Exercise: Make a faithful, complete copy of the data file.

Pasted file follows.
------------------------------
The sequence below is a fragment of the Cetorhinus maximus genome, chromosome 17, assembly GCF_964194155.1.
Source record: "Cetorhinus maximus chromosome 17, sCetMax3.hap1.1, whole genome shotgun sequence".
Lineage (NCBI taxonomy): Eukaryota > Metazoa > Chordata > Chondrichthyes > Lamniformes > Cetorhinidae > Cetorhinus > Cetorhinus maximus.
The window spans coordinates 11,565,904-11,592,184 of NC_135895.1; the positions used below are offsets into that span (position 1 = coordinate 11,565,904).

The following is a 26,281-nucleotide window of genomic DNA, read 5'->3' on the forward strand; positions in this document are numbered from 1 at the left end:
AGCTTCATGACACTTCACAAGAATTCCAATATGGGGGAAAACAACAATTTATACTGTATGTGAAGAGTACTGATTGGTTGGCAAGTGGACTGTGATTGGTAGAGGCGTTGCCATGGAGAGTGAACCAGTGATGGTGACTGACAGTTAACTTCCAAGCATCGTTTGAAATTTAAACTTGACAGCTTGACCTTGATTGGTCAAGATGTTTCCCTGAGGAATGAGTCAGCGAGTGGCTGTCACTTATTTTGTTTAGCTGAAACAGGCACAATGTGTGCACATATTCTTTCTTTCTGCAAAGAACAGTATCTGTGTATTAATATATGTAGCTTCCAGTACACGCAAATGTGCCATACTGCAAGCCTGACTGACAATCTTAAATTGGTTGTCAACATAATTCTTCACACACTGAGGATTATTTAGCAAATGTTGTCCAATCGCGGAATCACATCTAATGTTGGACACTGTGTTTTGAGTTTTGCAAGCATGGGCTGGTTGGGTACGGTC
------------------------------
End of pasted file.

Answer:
The sequence below is a fragment of the Cetorhinus maximus genome, chromosome 17, assembly GCF_964194155.1.
Source record: "Cetorhinus maximus chromosome 17, sCetMax3.hap1.1, whole genome shotgun sequence".
Lineage (NCBI taxonomy): Eukaryota > Metazoa > Chordata > Chondrichthyes > Lamniformes > Cetorhinidae > Cetorhinus > Cetorhinus maximus.
The window spans coordinates 11,565,904-11,592,184 of NC_135895.1; the positions used below are offsets into that span (position 1 = coordinate 11,565,904).

The following is a 26,281-nucleotide window of genomic DNA, read 5'->3' on the forward strand; positions in this document are numbered from 1 at the left end:
AGCTTCATGACACTTCACAAGAATTCCAATATGGGGGAAAACAACAATTTATACTGTATGTGAAGAGTACTGATTGGTTGGCAAGTGGACTGTGATTGGTAGAGGCGTTGCCATGGAGAGTGAACCAGTGATGGTGACTGACAGTTAACTTCCAAGCATCGTTTGAAATTTAAACTTGACAGCTTGACCTTGATTGGTCAAGATGTTTCCCTGAGGAATGAGTCAGCGAGTGGCTGTCACTTATTTTGTTTAGCTGAAACAGGCACAATGTGTGCACATATTCTTTCTTTCTGCAAAGAACAGTATCTGTGTATTAATATATGTAGCTTCCAGTACACGCAAATGTGCCATACTGCAAGCCTGACTGACAATCTTAAATTGGTTGTCAACATAATTCTTCACACACTGAGGATTATTTAGCAAATGTTGTCCAATCGCGGAATCACATCTAATGTTGGACACTGTGTTTTGAGTTTTGCAAGCATGGGCTGGTTGGGTACGGTC